It is possible to mock objects and functions inside of console scripts when they are run using pytest-console-scripts but only in inprocess mode. When the script is run in subprocess mode, it is executed by a separate Python interpreter and the test can't mock anything inside of it.

Another limitation of mocking is that with simple Python scripts that are not installed via console_scripts entry point mocking of objects inside of the main script will not work. The reason for that is that when we run with $ python the script gets imported into __main__ namespace instead of myscript namespace. Our patching of myscript.myfunction will have no effect on what the code in __main__ namespace sees when it's calling myfunction defined in the same file.

See this stackoverflow answer for some ideas of how to get around this.

Suppressing the printing of script run results

When tests involving pytest-console-scripts fail, it tends to be quite useful to see the output of the scripts that were executed in them. We try to be helpful and print it out just before returning the result from Normally PyTest captures all the output during a test run and it's not shown to the user unless some tests fail. This is exactly what we want.

However, in some cases it might be useful to disable the output capturing and PyTest provides ways to do it. When capturing is disabled, all test run results will be printed out and this might make it harder to inspect the other output of the tests. To deal with this, pytest-console-scripts has an option to disable the printing of script run results:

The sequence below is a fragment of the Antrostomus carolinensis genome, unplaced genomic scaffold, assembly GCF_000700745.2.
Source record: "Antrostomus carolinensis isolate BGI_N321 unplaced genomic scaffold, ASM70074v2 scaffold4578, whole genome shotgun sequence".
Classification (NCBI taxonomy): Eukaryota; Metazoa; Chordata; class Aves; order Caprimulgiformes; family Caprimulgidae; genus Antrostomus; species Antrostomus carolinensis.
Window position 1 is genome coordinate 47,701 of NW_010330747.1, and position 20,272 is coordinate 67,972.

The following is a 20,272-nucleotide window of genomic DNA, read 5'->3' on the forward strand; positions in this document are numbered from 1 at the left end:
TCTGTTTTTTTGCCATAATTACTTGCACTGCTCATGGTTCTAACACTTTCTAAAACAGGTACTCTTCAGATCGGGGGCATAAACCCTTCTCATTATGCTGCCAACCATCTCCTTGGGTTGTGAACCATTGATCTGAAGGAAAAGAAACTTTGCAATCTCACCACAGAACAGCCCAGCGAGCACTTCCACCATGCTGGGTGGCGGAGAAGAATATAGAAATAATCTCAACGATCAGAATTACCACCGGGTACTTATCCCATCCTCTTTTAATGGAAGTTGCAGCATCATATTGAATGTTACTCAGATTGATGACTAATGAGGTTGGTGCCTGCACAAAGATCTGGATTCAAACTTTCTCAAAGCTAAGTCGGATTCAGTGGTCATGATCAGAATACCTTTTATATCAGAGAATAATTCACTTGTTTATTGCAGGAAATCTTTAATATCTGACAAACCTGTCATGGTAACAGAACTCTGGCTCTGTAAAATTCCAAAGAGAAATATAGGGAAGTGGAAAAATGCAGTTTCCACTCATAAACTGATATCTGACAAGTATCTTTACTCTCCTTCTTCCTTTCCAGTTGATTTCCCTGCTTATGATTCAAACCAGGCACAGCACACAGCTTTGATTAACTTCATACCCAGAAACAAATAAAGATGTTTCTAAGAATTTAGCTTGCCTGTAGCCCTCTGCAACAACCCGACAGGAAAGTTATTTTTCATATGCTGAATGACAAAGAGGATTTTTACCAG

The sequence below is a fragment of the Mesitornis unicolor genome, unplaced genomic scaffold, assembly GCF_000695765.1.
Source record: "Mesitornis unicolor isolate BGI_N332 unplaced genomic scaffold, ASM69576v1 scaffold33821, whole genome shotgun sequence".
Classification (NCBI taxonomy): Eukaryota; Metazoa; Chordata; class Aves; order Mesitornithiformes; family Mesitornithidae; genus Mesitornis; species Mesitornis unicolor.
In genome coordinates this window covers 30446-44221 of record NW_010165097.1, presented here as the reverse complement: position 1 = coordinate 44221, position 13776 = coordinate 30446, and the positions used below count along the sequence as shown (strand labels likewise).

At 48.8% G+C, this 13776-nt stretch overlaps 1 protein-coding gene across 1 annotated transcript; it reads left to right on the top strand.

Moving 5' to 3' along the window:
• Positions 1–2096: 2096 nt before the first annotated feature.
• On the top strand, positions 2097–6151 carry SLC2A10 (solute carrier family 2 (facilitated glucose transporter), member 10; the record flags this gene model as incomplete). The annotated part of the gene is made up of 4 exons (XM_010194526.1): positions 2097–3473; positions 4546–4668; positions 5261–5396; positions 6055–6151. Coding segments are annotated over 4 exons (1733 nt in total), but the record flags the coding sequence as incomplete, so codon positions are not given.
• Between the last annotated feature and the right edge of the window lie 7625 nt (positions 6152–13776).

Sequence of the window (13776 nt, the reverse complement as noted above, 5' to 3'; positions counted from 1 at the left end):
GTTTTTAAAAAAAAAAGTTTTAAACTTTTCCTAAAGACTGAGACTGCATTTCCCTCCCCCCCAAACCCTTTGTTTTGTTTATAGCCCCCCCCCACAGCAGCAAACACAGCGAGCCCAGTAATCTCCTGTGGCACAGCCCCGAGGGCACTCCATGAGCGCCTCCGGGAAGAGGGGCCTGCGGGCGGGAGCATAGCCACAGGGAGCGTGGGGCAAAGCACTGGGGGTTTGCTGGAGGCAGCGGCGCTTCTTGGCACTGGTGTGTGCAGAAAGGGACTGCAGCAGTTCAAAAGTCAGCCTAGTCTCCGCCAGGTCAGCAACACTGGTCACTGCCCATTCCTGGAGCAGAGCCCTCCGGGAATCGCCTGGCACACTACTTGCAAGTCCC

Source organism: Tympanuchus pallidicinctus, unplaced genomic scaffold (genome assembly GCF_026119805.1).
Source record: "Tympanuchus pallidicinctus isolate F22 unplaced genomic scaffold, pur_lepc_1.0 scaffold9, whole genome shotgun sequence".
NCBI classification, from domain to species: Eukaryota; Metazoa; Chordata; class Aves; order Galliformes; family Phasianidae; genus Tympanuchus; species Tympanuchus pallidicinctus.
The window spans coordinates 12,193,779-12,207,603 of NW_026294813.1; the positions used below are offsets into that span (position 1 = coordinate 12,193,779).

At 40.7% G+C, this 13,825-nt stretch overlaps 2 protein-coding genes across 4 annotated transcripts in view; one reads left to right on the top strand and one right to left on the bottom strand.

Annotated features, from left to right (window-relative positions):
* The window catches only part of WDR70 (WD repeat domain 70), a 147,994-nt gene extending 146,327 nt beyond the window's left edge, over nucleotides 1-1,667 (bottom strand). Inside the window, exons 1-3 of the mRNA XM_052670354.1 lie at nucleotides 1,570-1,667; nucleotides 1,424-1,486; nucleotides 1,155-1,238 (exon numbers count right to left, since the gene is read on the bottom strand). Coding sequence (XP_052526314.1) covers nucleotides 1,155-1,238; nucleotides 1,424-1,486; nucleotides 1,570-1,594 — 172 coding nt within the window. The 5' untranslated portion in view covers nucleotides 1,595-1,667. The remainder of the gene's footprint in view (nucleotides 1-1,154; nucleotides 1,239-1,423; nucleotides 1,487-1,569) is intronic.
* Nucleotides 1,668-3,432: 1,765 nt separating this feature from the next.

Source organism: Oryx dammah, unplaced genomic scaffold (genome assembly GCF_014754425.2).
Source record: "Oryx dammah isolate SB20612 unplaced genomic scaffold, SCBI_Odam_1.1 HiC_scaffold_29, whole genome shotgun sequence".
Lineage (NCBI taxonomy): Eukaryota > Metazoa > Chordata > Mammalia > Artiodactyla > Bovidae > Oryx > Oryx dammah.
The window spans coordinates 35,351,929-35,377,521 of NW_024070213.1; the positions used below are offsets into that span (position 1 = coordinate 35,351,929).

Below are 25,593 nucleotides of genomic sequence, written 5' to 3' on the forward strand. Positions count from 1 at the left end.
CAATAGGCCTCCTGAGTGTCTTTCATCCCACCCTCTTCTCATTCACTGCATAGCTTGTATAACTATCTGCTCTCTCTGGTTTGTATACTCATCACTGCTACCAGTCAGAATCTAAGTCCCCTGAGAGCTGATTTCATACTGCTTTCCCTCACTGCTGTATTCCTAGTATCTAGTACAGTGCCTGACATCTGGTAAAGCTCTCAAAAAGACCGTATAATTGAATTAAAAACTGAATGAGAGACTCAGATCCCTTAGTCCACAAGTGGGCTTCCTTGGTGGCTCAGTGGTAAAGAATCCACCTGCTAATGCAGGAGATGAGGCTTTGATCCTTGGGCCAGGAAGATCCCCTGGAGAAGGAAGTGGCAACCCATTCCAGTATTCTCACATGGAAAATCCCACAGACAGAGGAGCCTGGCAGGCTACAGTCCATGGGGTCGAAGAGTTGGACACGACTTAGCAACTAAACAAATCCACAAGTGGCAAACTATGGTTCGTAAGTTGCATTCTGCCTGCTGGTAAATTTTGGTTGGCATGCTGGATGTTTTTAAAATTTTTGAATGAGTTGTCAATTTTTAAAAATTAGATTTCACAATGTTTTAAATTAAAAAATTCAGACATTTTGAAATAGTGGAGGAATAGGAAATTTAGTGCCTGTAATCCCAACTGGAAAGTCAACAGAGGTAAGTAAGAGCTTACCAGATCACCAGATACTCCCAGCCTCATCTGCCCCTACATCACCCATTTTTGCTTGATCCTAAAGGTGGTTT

$ pytest --hide-run-results

It's also possible to disable it just for one script run:

result ='foobar', print_result=False)

When printing of script run results is disabled, script output won't be visible even when the test fails. Unfortunately there's no automatic way to print it only if the test fails because by the time a script run completes we don't know whether the test will fail or not. It's possible to do it manually from the test by using:


This, combined with --hide-run-results or print_result=False can be used to only print interesting run results when capturing is off.

Package installation and testing during development

Since pytest-console-scripts relies on the scripts being located in the path, it can only run the console scripts from packages that have been installed (if you are interested in working on removing this limitation, take a look at this ticket and in particular this comment). If you want to run the tests quickly during development, the additional installation step would add a significant overhead and slow you down.

There's a way around this: install your package in development mode using pip install -e .. If you use tox, you can take one of its existing virtualenvs (they live in .tox/). Otherwise create a virtualenv just for development, activate it and run python develop to install your package in development mode. You will need to re-install every time you add a new console script, but otherwise all the changes to your code will be immediately picked up by the tests.


Contributions are very welcome. Tests can be run with tox, please ensure the coverage at least stays the same before you submit a pull request.


Distributed under the terms of the MIT license, "pytest-console-scripts" is free and open source software.


If you encounter any problems, please file an issue along with a detailed description.

Pytest-console-scripts was initially generated with Cookiecutter along with @hackebrot's Cookiecutter-pytest-plugin template.